Doris Lessing
Shikasta and more in the series (1979-??)

Form of Correspondence: Subtitled “Personal, psychological, historical documents relating to visit by Johor (George Sherban) Emissary (Grade 9) 87th of the Period of the Last Days”, Shikasta is a science fiction novel — the history of the planet Shikasta (whose inhabitants call it Earth) under the influence of three galactic empires, Canopus, Sirius, and their mutual enemy, Puttiora. The book is presented in the form of a series of reports by Canopean emissaries to Shikasta who document the planet’s prehistory, its degeneration leading to the “Century of Destruction” (the 20th century), and the Apocalypse (World War III).


Mariama Ba
So Long a Letter (1981)

Form of Correspondence: Literally written as a long letter. As the novel begins, Ramatoulaye Fall is beginning a letter to her lifelong friend Aissatou Bâ. The occasion for writing is Ramatoulaye’s recent widowhood. As she gives her friend the details of her husband’s death, she recounts the major events in their lives. Address the condition of women in Western African society.

Alice Walker
The Color Purple (1982)

Form of Correspondence: Celie, the central character, writes a series of letters to God, explaining her life and difficult experiences.

Sue Townsend
The Secret Diary of Adrian Mole, Aged 13 3/4 (start of series) (1982-2009)

Form of Correspondence: The book is written in a diary style, and focuses on the worries and regrets of a teenager who believes himself to be an intellectual, growing up in the early 1980s.

Stephen King
The Plant (1982/1985-2000)

Form of Correspondence: Told in epistolary format consisting entirely of letters, memos and correspondence, is about an editor in a paperback publishing house who gets a manuscript from what appears to be a crackpot. This six-part Stephen King story was an experiment in online distribution, which ended when paying users fell below a certain threshold. Though the story was never concluded, all existing sections are now available for free on the author’s website.

Beverly Cleary
Dear Mr. Henshaw (1983)

Form of Correspondence: Comprised mainly of 6th grader Leigh Botts’ letters to and from author, Boyd Henshaw. Initially a reluctant correspondant, Leigh eventually 0pens up to the distant author, who encourages him to keep a daily diary to record his thoughts and the emotional issues in his day.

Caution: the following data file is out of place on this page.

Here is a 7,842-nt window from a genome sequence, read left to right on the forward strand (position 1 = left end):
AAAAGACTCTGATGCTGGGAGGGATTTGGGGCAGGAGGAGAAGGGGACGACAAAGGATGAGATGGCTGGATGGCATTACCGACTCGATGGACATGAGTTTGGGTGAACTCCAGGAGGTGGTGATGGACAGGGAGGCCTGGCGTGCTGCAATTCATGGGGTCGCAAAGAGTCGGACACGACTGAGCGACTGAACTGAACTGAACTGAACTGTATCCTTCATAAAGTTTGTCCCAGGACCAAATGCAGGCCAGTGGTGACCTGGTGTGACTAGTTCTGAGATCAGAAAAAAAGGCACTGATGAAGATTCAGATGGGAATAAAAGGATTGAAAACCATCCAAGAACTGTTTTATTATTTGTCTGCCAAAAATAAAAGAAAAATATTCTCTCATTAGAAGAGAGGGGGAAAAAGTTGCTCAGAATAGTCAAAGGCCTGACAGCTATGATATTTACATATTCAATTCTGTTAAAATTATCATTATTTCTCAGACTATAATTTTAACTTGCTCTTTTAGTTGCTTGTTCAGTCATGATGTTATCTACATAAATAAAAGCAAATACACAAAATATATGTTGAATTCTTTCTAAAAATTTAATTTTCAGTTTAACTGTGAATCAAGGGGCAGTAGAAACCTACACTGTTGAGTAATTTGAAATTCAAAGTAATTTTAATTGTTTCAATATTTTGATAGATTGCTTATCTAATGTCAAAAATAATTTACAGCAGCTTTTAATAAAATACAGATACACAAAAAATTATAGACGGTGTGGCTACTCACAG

Fay Weldon
Letters to Alice: On First Reading Jane Austen (1985)

Form of Correspondence: Told as a series of letters from Fay to an imaginary niece away at school, a green-haired punker who rebels against reading Jane Austen and who is busy writing her own novel. “Letters to Alice” was probably inspired by a series of instructive letters Austen sent to an actual niece on the occasion of her first attempts at novel-writing.

Michael Dibdin
A Rich, Full Death (1986)

Form of Correspondence:

Amos Oz
Black Box (1986)

Form of Correspondence: Written in the form of letters, which the four main characters write to each other. The correspondence ultimately proves a metaphor for the fractiousness and contention between Israeli Jews of different political and religious outlooks.

Allan Ahlberg and Janet Ahlberg
The Jolly Postman (1986)

Form of Correspondence: A Jolly Postman delivers letters to several famous fairy-tale characters such as the Big Bad Wolf, Cinderella, and the Three Bears. Twelve of the pages have been made into six envelopes and contain eight letters and cards. Each letter may be removed from its envelope page and read separately.

Adrian Plass
The Sacred Diary of Adrian Plass, Aged 37 3/4 (first in a series of 6) (1987-2013)

Form of Correspondence: A series of works by British Christian humourist Adrian Plass based on his own day-to-day experiences, depicting a fictionalised version of himself as the main character – a husband and father and member of a Charismatic church perpetually getting caught up in the latest crazes and events, written in the form of a diary. The title is of course a pun on The Secret Diary Of Adrian Mole.

Myriam Warner-Vieyra
Juletane (1987)

Form of Correspondence: Told in diary format.

Paul Auster
In the Country of Last Things (1987)

Form of Correspondence: Dystopian novel. Takes the form of a letter from a young woman named Anna Blume. Anna has ventured into an unnamed city that has collapsed into chaos and disorder, in search of her brother, a missing journalist. Anna’s letter follows her quest and ends as she prepares to leave the city.

H.F. Saint
Memoirs of an Invisible Man (1987)